What works to reduce recidivism?

Dr. Robin LaBarbera
4 min readMay 2, 2022


(The second in a two-part series.)

In part one of this series, I outlined the concept of criminogenic factors — the factors most strongly correlated to criminal behavior and that are the best predictors of recidivism.

Those eight factors include antisocial cognition, personality, and peers/associates; family disfunction; substance abuse; school/work issues; and antisocial leisure/recreational activities.

In this second installment, I’d like to talk about an organization that is working behind bars to combat those criminogenic factors, and how they are achieving incredibly positive outcomes.

TUMI Prison Theological Training

I am currently engaged in a research project to evaluate the effectiveness of a prison theological training program called “TUMI” or The Urban Ministry Institute, a program of World Impact. World Impact’s passion is equipping men and women leaders who can transform their communities through Gospel-focused ministry, and that includes those who are currently serving time inside prison walls.

Preliminary findings from that research, based on two focus group interviews of 15 formerly incarcerated individuals (graduates of the TUMI prison training program), together with the administration of 31 surveys so far has convinced me that TUMI is doing “what works” to reduce recidivism.

My initial conclusion: The TUMI program is tackling those eight criminogenic factors and transforming the lives of those who participate.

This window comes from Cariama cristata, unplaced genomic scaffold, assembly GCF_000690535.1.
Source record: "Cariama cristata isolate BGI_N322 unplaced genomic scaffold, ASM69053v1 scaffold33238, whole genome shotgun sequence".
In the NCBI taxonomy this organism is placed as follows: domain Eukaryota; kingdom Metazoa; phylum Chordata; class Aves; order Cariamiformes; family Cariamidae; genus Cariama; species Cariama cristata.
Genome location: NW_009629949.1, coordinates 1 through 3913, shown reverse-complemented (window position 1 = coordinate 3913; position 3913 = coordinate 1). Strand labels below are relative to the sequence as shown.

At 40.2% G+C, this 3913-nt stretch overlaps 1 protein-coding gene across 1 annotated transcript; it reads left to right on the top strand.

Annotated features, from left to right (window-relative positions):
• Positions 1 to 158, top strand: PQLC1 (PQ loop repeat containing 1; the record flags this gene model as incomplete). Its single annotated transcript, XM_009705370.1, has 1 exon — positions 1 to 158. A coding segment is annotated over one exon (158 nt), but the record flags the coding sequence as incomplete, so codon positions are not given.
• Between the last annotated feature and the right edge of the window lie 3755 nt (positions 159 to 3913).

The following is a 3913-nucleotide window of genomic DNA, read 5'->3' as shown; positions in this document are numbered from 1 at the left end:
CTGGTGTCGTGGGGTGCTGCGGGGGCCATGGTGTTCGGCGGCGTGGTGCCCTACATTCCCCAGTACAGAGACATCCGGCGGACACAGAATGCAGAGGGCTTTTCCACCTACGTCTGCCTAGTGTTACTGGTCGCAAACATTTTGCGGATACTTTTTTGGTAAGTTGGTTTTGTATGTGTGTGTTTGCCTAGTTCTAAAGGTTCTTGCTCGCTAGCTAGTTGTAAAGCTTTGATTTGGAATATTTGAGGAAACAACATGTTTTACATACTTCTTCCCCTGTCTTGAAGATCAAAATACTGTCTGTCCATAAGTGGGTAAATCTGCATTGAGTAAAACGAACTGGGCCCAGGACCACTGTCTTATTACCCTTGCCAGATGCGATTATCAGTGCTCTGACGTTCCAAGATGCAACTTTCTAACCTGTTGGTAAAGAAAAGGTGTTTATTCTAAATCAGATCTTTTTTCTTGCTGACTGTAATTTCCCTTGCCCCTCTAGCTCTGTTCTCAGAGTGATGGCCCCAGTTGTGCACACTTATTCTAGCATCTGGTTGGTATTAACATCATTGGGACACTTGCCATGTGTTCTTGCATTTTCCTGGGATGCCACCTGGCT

What TUMI Participants Said

I asked participants to share how, in their opinion, participation in TUMI has made a difference in their lives — how it has changed the kind of person they are. And then I listened.

Later, as I transcribed the data and reviewed the audio recordings, and as I poured over the transcripts to identify the relevant themes, it became very clear to me that our conversations had focused on the criminogenic factors identified in the literature.

Beyond providing a seminary-level education and creating opportunities for meaningful employment, which TUMI does well, here’s what this group of graduates (formerly incarcerated men) said about how TUMI is breaking the cycle of crime, changing lives, and transforming communities:

  1. Education: TUMI provides a doctrinally sound seminary-level education to those who might otherwise be unable to access seminary training, and participants are prepared and equipped to pursue further higher education. “I’m in a graduate program pursuing a counseling degree,” said one participant.
  2. Employment: TUMI equips leaders for employment as pastors and church or ministry leaders, and it prepares them for other meaningful work. The majority of participants are leaders in their church and ministering to returning citizens, one is a licensed real estate agent, another has a small business making skateboards, and another is engaged in work to provide meals for those experiencing homelessness, for example.
  3. Prosocial Cognition: Participants have learned and demonstrated self-awareness, self-discipline, self-confidence, self-acceptance, self-management, and the development of healthy thinking patterns after participating in TUMI while incarcerated. “I realized I had creativity that I never knew about. I had skills, but I used them to harm myself and others and I made a lot of bad choices. Now I use my creativity for good. I have a skateboard company and I design graphics with a Gospel message,” one participant said.